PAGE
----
Peter Wood, professor of sociology and interim head of sociology, anthropology and social work, received the Southern Criminal Justice Association's 2007 Outstanding Educator Award. He was president of the association in 2005-06.
Donald Jackson, wildlife fisheries biologist, received the American Fisheries Society's 2007 Distinguished Service Award. He was honored for contributions to restoring professional capacity of fisheries biologists in the wake of Hurricane Katrina.
Jason K. Phillips, assistant history professor, is the author of the book Diehard Rebels: The Confederate Culture of Invincibility, scheduled for November release by the University of Georgia Press.
Linda Coats and Jianzhong Xu of the Department of Curriculum and Instruction received a nearly $300,000, three-year grant from the National Science Foundation to identify characteristics of leading African-American elementary science teachers in Mississippi and examine the role of mentoring on beginning elementary science teachers and their students.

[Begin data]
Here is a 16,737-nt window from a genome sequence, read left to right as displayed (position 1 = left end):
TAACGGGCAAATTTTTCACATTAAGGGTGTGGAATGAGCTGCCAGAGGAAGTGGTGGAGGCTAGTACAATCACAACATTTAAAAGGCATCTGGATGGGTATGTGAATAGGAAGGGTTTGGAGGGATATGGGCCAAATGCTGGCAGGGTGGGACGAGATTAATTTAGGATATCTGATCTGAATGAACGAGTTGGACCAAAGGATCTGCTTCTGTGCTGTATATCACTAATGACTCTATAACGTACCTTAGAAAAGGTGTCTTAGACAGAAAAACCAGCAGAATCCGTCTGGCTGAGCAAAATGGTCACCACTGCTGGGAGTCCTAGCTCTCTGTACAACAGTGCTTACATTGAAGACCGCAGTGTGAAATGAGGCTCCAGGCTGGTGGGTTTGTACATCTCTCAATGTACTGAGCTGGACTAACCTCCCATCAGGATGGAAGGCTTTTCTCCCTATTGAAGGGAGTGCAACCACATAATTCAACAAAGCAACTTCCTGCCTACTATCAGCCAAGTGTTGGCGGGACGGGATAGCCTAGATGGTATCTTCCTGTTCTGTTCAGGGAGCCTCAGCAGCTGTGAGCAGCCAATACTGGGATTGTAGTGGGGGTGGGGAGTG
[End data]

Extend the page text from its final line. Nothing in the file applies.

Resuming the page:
Roger King, associate dean for research and graduate studies in the Bagley College of Engineering and Giles Distinguished Professor of electrical engineering, recently was awarded an honorary professorship by Cardiff University in the United Kingdom.
Glenn "Pete" Smith, assistant professor of communication, is the author of Something On My Own: Gertrude Berg and American Broadcasting, 1929-1956, a new book from Syracuse University Press.
Teri Brandenburg, assistant professor of instructional systems, leadership and workforce development, is the Mississippi Business Education Association's 2007 Outstanding Senior College/University Educator of the Year.
Kirk Swortzel, associate professor in the School of Human Sciences, received a North American Colleges and Teachers of Agriculture Teaching Fellow Award at the 2007 annual meeting. He is undergraduate coordinator for the agricultural information science and agricultural science degree programs.